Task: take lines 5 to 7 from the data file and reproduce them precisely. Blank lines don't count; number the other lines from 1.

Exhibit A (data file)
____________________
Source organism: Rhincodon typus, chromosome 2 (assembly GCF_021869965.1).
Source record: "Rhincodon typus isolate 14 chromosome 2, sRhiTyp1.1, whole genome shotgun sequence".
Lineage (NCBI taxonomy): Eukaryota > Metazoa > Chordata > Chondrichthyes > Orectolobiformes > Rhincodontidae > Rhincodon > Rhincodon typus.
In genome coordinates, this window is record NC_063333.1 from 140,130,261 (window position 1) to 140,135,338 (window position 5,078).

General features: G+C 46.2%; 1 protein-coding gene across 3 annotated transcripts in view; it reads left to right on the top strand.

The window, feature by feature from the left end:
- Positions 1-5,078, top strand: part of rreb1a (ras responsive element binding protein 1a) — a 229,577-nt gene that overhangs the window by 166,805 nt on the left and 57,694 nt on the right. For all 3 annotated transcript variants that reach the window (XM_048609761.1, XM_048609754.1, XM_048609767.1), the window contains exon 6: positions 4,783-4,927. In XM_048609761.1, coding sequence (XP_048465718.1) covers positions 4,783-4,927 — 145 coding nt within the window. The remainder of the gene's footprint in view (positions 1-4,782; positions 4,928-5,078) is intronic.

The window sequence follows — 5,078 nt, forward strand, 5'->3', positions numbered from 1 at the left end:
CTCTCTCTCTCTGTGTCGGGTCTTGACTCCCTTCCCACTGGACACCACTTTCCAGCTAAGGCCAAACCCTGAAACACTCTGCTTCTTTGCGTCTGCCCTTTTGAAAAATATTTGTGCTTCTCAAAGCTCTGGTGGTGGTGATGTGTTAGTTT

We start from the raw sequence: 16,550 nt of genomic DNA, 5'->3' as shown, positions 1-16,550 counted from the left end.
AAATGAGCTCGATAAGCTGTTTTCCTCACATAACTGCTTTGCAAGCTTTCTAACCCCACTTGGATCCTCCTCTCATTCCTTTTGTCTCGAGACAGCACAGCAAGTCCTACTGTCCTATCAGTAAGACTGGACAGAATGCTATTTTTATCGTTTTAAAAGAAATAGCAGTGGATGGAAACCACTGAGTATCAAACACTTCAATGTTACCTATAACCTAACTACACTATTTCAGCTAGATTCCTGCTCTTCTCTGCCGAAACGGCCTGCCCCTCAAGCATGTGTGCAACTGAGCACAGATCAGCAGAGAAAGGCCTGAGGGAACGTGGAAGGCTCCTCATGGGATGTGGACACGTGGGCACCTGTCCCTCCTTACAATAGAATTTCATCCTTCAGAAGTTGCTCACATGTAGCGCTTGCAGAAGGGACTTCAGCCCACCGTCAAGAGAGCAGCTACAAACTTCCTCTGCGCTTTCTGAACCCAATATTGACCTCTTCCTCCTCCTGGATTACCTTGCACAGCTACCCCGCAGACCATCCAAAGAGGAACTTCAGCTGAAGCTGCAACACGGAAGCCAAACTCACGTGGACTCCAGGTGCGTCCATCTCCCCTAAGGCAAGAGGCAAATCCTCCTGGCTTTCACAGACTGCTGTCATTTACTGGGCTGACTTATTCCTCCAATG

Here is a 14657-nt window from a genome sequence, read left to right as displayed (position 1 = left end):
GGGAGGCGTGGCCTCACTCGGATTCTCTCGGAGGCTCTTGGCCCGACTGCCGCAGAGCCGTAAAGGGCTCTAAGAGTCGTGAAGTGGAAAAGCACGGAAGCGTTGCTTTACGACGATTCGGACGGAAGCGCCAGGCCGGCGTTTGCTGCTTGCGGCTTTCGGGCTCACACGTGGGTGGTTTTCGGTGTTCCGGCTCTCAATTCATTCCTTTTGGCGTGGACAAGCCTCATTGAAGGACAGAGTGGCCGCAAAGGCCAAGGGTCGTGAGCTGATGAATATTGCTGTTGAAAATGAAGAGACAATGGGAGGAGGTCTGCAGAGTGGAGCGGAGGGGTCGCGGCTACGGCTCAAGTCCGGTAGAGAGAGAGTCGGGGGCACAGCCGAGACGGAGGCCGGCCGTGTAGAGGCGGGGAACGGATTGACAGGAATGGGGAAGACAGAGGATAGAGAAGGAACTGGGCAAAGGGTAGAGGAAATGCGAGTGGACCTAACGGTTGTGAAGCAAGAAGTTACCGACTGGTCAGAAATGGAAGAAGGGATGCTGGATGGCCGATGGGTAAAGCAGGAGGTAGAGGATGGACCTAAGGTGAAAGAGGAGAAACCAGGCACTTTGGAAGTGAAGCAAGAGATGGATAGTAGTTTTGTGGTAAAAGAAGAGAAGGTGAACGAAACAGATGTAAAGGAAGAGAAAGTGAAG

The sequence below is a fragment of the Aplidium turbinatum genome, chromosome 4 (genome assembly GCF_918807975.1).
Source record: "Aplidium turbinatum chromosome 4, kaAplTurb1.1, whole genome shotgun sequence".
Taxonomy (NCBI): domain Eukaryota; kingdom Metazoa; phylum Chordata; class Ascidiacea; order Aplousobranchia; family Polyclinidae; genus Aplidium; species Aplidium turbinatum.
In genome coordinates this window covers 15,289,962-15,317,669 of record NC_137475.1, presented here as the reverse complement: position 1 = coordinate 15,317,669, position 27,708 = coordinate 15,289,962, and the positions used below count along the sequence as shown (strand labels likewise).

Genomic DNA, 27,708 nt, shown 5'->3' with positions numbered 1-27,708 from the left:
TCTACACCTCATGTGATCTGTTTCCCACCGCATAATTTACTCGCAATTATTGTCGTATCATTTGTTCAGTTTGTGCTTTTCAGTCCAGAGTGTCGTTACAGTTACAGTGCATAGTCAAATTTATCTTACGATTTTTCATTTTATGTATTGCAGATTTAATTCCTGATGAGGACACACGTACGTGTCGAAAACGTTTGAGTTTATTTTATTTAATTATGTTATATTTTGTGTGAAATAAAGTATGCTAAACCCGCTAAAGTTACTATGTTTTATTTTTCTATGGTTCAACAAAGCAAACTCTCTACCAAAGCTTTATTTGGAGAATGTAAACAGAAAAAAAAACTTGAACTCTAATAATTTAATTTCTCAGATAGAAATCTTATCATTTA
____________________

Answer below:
General features: G+C 46.2%; 1 protein-coding gene across 3 annotated transcripts in view; it reads left to right on the top strand.

The window, feature by feature from the left end:
- Positions 1-5,078, top strand: part of rreb1a (ras responsive element binding protein 1a) — a 229,577-nt gene that overhangs the window by 166,805 nt on the left and 57,694 nt on the right. For all 3 annotated transcript variants that reach the window (XM_048609761.1, XM_048609754.1, XM_048609767.1), the window contains exon 6: positions 4,783-4,927. In XM_048609761.1, coding sequence (XP_048465718.1) covers positions 4,783-4,927 — 145 coding nt within the window. The remainder of the gene's footprint in view (positions 1-4,782; positions 4,928-5,078) is intronic.